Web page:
Amazon was the early adopter in the e-commerce realm, and so benefited from a wide-open playing field. These days, however, every retail company is developing an online presence, sometimes using Amazon as a platform, but sometimes challenging the giant. Walmart (WMT), especially, has been developing an online retail arm with the specific aim of challenging Amazon.
E-commerce, however, is not the only crowded sector. In the cloud computer sector, Amazon Web Services has been generating a large part of the parent company’s profit, but Microsoft (MSFT) 365 is backed by the resources of the world’s most valuable public company and AWS will have a hard time maintaining market share.
Finally, most of Amazon’s projects in recent years have turned out less profitable than the company would like to admit. The Whole Foods purchase, the online drug store, and the attempted move into health insurance all failed to bring the promised returns, while Amazon’s business in India is recording losses. The company is successful and profitable in its two core businesses, e-commerce and AWS, it’s not about to go under, but it’s having trouble gaining traction in other initiatives.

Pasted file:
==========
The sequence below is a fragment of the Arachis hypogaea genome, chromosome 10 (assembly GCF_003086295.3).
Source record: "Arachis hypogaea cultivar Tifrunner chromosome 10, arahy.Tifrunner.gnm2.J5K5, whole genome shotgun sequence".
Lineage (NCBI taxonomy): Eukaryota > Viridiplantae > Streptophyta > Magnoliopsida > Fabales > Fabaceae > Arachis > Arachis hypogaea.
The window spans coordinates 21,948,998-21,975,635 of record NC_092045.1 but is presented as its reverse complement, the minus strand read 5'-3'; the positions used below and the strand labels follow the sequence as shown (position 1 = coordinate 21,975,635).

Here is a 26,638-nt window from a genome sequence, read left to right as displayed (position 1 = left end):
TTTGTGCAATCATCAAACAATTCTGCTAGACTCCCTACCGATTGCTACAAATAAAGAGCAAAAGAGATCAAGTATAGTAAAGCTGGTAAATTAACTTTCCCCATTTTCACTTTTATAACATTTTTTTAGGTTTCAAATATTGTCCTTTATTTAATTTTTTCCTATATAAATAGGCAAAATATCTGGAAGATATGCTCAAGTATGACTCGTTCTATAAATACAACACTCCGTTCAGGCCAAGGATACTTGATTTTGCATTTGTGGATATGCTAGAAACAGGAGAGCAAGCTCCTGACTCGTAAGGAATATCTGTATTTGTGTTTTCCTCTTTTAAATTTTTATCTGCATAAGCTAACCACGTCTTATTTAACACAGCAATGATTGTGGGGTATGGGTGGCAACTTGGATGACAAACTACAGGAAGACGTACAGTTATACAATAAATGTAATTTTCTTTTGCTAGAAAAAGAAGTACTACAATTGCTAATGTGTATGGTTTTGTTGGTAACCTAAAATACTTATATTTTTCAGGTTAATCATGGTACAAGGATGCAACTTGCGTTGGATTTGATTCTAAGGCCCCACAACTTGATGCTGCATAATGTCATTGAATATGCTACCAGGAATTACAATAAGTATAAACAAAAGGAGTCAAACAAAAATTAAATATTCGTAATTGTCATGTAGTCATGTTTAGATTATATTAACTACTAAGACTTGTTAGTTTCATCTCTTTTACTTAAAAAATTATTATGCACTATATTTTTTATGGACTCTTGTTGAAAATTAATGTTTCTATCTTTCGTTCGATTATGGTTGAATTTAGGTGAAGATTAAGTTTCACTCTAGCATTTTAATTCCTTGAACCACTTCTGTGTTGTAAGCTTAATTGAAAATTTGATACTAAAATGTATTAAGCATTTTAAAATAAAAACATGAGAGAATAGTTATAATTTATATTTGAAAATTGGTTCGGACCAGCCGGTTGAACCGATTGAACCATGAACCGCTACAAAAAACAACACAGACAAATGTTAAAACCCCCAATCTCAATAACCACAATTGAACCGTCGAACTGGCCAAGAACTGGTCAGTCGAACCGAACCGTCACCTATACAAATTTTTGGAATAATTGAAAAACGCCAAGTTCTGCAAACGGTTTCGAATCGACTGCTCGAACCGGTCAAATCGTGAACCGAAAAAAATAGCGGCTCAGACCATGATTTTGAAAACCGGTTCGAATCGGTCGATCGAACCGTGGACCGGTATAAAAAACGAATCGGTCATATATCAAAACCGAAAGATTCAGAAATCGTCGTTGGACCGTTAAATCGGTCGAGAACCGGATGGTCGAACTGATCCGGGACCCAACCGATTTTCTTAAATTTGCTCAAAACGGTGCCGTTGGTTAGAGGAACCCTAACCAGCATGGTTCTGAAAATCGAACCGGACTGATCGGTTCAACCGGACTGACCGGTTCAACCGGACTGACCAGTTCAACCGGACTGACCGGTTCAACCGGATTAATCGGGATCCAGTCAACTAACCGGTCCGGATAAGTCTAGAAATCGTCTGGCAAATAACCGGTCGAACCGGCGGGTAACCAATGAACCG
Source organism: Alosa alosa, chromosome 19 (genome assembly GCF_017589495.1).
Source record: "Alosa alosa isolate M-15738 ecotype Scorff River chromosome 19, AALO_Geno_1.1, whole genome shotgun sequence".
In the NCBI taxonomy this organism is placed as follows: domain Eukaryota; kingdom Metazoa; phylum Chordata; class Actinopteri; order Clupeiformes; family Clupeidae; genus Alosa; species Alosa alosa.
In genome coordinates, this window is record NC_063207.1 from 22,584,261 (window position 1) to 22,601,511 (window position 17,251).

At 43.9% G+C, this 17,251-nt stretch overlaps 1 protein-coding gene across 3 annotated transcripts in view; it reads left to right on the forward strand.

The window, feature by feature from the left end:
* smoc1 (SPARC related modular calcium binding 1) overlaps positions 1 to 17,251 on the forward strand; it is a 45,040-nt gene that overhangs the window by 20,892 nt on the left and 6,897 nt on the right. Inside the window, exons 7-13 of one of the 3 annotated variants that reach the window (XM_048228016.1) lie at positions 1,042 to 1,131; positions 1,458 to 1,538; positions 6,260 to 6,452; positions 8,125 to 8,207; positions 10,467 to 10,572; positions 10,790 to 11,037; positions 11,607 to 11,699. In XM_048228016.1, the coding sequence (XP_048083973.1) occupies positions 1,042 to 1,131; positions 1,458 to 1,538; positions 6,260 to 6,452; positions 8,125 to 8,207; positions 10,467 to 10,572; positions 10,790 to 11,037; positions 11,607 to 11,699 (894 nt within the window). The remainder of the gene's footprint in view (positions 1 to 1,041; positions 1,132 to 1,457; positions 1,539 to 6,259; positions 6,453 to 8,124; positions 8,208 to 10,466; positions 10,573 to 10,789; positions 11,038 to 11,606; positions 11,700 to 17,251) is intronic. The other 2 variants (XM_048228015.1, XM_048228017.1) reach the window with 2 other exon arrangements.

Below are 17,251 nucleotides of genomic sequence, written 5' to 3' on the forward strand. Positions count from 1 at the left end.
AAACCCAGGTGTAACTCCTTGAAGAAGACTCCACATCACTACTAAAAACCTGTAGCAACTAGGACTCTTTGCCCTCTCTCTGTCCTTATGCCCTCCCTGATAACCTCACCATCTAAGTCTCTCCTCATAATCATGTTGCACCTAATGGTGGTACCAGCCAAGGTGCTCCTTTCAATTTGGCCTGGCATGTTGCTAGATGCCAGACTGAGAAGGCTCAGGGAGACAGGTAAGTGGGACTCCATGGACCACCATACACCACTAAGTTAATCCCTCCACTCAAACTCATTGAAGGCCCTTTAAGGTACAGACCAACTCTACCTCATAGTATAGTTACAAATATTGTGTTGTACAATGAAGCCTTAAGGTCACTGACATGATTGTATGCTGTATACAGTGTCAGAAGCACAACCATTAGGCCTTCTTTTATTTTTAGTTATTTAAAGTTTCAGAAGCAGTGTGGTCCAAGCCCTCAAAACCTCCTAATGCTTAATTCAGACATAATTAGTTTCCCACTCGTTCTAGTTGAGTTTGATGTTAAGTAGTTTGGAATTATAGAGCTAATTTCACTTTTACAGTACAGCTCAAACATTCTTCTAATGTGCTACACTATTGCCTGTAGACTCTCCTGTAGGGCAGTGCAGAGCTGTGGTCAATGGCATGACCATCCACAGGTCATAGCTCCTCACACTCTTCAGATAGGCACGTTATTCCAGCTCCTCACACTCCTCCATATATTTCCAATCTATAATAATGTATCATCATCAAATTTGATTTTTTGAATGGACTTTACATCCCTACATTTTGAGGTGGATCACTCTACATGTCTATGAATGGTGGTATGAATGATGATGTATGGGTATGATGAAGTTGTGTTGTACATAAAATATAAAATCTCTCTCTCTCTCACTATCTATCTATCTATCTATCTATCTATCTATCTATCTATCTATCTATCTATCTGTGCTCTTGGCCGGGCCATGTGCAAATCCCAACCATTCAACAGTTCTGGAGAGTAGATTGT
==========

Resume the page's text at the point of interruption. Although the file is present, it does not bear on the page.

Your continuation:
So, it may be fair to say that Millennium’s reduction in its Amazon holding was more of an adjustment – the hedge fund is hedging its bets.
The Street’s top analysts, however, still see AMZN as a stock to buy. Both Wolfe’s Scott Mushkin and Jefferies’ Brent Thill put a $2,300 price target on AMZN shares, suggesting a 26% upside potential. (To watch the analysts' track record, click here)
In his comments, Mushkin sums up the bullish case saying, “It is not out of character for AMZN to prioritize sales growth over profit when it has the opportunity to improve the customer experience. While the near-term profitability outlook is more subdued, we think it is reflective of the current investment cycle, and our long-term outlook for AMZN’s earnings power is largely unchanged.”
All in all, Wall Street’s confidence backing this tech giant is strong, with TipRanks analytics showcasing AMZN as a Strong Buy. Based on 31 analysts polled in the last 3 months, all 31 rate the stock a Buy. Meanwhile, the 12-month average price target stands at $2,284.31, marking a nearly 25% upside from where the stock is currently trading.